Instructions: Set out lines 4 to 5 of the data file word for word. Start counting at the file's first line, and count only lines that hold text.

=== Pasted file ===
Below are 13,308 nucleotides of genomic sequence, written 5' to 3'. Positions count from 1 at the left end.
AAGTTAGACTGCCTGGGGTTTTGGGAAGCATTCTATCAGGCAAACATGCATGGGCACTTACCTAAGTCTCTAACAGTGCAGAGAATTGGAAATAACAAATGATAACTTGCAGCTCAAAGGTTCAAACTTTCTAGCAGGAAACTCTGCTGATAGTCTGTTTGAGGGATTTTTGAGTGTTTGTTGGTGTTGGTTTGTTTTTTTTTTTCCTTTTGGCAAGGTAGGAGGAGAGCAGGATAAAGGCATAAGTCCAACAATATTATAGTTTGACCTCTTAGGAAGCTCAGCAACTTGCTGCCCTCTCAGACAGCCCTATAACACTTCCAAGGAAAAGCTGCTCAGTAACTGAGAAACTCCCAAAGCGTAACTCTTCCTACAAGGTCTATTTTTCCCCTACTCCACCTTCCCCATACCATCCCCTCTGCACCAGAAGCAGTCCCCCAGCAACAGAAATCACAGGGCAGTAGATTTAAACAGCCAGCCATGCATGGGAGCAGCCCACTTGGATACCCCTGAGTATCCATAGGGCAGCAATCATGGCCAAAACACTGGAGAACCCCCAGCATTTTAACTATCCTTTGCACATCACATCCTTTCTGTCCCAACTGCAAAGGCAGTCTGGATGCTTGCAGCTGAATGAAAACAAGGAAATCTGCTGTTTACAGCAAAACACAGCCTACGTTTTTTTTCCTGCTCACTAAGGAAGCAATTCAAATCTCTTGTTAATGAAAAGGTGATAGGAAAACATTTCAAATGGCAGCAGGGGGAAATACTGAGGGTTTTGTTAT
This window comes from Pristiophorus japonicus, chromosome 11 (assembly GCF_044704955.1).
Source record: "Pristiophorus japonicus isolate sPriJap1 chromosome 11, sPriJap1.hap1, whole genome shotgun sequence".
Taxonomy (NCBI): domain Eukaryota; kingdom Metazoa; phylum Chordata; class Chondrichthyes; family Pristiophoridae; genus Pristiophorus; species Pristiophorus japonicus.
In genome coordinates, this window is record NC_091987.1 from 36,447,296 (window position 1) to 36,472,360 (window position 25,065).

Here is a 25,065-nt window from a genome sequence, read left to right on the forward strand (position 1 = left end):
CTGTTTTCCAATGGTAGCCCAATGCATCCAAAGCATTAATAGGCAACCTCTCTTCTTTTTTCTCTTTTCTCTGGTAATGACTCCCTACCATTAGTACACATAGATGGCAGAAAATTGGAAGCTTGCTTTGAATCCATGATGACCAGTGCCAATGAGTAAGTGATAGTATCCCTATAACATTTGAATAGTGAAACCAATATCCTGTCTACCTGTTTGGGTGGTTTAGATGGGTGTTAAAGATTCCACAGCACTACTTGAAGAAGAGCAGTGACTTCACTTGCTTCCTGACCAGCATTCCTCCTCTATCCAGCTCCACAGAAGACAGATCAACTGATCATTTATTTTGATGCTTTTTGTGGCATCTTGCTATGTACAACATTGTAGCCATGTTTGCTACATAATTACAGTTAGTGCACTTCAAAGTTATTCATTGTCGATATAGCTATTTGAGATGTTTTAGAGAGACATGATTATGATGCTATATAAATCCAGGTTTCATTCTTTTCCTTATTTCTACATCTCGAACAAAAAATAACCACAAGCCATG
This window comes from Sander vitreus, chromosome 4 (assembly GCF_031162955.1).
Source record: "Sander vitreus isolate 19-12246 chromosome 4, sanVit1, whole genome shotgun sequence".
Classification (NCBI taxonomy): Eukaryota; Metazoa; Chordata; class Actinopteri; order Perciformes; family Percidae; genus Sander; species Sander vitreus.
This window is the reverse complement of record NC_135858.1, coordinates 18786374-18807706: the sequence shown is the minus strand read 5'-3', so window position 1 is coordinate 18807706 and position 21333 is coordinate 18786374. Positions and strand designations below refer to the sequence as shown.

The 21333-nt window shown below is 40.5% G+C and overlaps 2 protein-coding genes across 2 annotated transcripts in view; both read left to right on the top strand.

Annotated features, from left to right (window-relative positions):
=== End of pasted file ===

Source record: "Pristiophorus japonicus isolate sPriJap1 chromosome 11, sPriJap1.hap1, whole genome shotgun sequence".
Taxonomy (NCBI): domain Eukaryota; kingdom Metazoa; phylum Chordata; class Chondrichthyes; family Pristiophoridae; genus Pristiophorus; species Pristiophorus japonicus.